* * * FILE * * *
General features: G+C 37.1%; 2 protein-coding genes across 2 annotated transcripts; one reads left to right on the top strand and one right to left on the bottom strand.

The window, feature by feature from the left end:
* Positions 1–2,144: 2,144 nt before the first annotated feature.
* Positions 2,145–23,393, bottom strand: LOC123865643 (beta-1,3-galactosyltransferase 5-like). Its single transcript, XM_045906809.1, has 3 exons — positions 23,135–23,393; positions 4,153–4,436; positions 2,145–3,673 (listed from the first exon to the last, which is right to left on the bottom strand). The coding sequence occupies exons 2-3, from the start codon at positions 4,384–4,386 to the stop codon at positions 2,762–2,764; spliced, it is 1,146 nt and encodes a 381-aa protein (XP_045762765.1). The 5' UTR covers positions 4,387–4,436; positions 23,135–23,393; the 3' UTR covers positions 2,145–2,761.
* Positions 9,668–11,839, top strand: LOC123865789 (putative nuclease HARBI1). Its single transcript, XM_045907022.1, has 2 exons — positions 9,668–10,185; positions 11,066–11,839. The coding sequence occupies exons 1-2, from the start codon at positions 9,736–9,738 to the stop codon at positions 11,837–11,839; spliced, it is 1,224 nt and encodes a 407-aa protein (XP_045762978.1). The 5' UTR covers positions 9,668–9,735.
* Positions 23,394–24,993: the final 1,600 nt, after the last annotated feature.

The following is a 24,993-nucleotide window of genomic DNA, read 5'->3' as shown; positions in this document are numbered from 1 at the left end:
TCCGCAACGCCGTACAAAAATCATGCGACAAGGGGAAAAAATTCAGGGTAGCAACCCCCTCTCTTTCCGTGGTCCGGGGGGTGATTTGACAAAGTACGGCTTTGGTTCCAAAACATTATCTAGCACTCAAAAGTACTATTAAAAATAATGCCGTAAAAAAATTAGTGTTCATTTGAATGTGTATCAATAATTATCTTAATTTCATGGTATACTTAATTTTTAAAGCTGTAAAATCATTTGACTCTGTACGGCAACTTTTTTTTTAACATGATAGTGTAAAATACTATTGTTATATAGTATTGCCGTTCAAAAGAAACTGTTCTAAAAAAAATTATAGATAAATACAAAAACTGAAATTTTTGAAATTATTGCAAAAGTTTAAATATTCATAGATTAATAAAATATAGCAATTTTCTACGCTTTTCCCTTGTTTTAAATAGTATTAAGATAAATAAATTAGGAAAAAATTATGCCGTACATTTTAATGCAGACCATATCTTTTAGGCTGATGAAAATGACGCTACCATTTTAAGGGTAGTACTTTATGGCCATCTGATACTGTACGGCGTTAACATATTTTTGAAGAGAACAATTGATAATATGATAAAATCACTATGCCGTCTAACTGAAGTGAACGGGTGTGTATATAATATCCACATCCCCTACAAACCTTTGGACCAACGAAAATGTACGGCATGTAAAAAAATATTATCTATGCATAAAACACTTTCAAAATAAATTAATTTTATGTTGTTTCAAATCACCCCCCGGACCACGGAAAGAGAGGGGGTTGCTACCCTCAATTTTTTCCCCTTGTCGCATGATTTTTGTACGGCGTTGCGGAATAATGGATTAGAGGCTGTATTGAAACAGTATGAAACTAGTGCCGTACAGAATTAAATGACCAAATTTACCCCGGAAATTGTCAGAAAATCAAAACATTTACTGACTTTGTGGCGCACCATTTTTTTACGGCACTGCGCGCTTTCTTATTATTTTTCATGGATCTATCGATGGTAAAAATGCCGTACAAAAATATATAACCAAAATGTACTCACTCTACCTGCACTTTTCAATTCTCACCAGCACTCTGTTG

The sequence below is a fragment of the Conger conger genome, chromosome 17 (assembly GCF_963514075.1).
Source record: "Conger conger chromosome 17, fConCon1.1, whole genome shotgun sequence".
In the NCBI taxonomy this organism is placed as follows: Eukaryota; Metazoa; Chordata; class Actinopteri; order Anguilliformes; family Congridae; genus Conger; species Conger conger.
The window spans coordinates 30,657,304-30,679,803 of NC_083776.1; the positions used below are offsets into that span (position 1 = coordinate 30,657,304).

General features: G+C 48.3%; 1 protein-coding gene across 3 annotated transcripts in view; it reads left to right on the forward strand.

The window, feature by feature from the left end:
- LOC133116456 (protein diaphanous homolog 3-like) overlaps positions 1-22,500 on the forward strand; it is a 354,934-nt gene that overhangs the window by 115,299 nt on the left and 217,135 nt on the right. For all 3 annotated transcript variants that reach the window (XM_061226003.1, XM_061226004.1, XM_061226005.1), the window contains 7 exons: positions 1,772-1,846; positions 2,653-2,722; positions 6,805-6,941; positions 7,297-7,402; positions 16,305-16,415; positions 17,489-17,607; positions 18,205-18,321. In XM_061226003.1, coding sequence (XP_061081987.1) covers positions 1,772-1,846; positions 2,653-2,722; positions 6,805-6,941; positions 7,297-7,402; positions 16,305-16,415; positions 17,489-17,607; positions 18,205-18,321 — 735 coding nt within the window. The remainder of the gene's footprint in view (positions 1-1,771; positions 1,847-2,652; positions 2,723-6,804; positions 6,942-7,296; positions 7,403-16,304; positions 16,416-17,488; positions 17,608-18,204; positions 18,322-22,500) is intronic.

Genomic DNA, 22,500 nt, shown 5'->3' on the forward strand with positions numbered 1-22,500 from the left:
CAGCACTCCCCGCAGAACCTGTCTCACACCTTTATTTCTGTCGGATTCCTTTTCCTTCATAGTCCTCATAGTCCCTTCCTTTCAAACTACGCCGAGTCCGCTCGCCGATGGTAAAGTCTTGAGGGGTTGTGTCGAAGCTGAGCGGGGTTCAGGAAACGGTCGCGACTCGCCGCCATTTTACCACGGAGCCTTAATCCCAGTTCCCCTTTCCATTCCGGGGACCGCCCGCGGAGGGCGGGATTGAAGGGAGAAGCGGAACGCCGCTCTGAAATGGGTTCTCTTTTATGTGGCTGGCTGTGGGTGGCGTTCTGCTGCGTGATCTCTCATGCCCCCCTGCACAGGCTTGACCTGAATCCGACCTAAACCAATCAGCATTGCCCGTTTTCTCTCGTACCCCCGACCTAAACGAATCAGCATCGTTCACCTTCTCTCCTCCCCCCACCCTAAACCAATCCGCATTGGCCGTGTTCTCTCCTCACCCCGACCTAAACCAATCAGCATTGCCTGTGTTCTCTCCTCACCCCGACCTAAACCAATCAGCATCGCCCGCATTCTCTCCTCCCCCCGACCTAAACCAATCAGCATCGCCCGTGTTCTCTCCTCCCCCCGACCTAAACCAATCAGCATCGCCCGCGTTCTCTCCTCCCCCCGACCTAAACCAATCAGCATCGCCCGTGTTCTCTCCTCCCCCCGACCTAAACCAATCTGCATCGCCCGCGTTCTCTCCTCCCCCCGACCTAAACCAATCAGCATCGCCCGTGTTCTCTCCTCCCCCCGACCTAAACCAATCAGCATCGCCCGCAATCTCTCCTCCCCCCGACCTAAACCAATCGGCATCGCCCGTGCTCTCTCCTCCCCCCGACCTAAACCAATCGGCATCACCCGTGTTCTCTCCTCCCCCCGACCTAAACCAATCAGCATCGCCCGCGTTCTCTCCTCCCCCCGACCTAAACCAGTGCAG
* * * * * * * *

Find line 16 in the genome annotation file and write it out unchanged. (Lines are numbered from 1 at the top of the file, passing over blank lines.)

Genomic DNA, 22,500 nt, shown 5'->3' on the forward strand with positions numbered 1-22,500 from the left: